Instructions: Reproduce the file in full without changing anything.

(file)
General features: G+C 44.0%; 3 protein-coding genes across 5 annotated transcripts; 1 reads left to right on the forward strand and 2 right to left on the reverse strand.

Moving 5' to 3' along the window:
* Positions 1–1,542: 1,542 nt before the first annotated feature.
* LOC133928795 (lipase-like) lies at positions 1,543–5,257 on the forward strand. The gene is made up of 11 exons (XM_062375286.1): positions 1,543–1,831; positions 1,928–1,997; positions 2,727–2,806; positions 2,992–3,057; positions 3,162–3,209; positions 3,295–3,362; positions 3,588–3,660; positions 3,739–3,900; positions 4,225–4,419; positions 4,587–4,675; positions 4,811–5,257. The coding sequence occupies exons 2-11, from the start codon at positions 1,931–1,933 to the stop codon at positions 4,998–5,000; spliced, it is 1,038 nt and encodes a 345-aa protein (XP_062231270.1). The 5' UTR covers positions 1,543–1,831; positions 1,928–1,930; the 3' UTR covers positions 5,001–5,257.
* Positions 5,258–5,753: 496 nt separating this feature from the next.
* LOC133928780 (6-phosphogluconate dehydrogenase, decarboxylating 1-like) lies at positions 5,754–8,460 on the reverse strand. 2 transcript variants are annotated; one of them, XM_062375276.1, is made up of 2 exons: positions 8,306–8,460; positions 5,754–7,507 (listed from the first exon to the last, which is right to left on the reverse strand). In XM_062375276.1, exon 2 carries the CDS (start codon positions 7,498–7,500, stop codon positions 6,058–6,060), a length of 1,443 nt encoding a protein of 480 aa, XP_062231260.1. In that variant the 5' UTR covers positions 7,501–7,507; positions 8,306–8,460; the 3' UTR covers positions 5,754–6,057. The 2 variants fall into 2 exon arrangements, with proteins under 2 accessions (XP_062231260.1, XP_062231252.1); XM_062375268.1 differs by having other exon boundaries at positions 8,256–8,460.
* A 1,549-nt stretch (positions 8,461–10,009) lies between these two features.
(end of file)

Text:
General features: G+C 44.0%; 3 protein-coding genes across 5 annotated transcripts; 1 reads left to right on the forward strand and 2 right to left on the reverse strand.

Moving 5' to 3' along the window:
* Positions 1–1,542: 1,542 nt before the first annotated feature.
* LOC133928795 (lipase-like) lies at positions 1,543–5,257 on the forward strand. The gene is made up of 11 exons (XM_062375286.1): positions 1,543–1,831; positions 1,928–1,997; positions 2,727–2,806; positions 2,992–3,057; positions 3,162–3,209; positions 3,295–3,362; positions 3,588–3,660; positions 3,739–3,900; positions 4,225–4,419; positions 4,587–4,675; positions 4,811–5,257. The coding sequence occupies exons 2-11, from the start codon at positions 1,931–1,933 to the stop codon at positions 4,998–5,000; spliced, it is 1,038 nt and encodes a 345-aa protein (XP_062231270.1). The 5' UTR covers positions 1,543–1,831; positions 1,928–1,930; the 3' UTR covers positions 5,001–5,257.
* Positions 5,258–5,753: 496 nt separating this feature from the next.
* LOC133928780 (6-phosphogluconate dehydrogenase, decarboxylating 1-like) lies at positions 5,754–8,460 on the reverse strand. 2 transcript variants are annotated; one of them, XM_062375276.1, is made up of 2 exons: positions 8,306–8,460; positions 5,754–7,507 (listed from the first exon to the last, which is right to left on the reverse strand). In XM_062375276.1, exon 2 carries the CDS (start codon positions 7,498–7,500, stop codon positions 6,058–6,060), a length of 1,443 nt encoding a protein of 480 aa, XP_062231260.1. In that variant the 5' UTR covers positions 7,501–7,507; positions 8,306–8,460; the 3' UTR covers positions 5,754–6,057. The 2 variants fall into 2 exon arrangements, with proteins under 2 accessions (XP_062231260.1, XP_062231252.1); XM_062375268.1 differs by having other exon boundaries at positions 8,256–8,460.
* A 1,549-nt stretch (positions 8,461–10,009) lies between these two features.